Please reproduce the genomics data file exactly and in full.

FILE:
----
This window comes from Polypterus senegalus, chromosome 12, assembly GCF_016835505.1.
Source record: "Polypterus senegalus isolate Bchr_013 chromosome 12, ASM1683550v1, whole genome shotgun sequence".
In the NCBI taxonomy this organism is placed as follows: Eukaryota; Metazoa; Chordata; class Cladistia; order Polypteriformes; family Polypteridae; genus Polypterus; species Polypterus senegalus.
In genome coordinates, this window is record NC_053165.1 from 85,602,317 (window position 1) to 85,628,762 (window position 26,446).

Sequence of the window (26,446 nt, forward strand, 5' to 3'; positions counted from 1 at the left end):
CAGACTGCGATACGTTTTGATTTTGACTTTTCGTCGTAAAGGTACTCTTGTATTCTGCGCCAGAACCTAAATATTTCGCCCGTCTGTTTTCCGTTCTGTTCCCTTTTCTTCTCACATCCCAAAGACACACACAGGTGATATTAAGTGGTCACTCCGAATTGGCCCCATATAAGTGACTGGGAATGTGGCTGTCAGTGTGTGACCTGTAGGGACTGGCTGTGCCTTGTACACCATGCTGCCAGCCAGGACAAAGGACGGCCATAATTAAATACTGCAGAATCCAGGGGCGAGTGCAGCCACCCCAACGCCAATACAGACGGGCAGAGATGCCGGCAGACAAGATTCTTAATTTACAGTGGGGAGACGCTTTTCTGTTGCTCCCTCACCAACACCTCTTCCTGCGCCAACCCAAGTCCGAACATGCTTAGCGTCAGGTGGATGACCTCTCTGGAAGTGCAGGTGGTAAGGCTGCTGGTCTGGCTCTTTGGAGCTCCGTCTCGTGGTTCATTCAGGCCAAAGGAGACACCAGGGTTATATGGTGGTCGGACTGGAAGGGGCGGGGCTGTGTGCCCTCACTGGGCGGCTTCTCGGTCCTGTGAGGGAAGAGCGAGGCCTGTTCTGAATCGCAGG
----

This window comes from Polypterus senegalus, chromosome 12, assembly GCF_016835505.1.
Source record: "Polypterus senegalus isolate Bchr_013 chromosome 12, ASM1683550v1, whole genome shotgun sequence".
In the NCBI taxonomy this organism is placed as follows: Eukaryota; Metazoa; Chordata; class Cladistia; order Polypteriformes; family Polypteridae; genus Polypterus; species Polypterus senegalus.
In genome coordinates, this window is record NC_053165.1 from 85,602,317 (window position 1) to 85,628,762 (window position 26,446).

Sequence of the window (26,446 nt, forward strand, 5' to 3'; positions counted from 1 at the left end):
CAGACTGCGATACGTTTTGATTTTGACTTTTCGTCGTAAAGGTACTCTTGTATTCTGCGCCAGAACCTAAATATTTCGCCCGTCTGTTTTCCGTTCTGTTCCCTTTTCTTCTCACATCCCAAAGACACACACAGGTGATATTAAGTGGTCACTCCGAATTGGCCCCATATAAGTGACTGGGAATGTGGCTGTCAGTGTGTGACCTGTAGGGACTGGCTGTGCCTTGTACACCATGCTGCCAGCCAGGACAAAGGACGGCCATAATTAAATACTGCAGAATCCAGGGGCGAGTGCAGCCACCCCAACGCCAATACAGACGGGCAGAGATGCCGGCAGACAAGATTCTTAATTTACAGTGGGGAGACGCTTTTCTGTTGCTCCCTCACCAACACCTCTTCCTGCGCCAACCCAAGTCCGAACATGCTTAGCGTCAGGTGGATGACCTCTCTGGAAGTGCAGGTGGTAAGGCTGCTGGTCTGGCTCTTTGGAGCTCCGTCTCGTGGTTCATTCAGGCCAAAGGAGACACCAGGGTTATATGGTGGTCGGACTGGAAGGGGCGGGGCTGTGTGCCCTCACTGGGCGGCTTCTCGGTCCTGTGAGGGAAGAGCGAGGCCTGTTCTGAATCGCAGG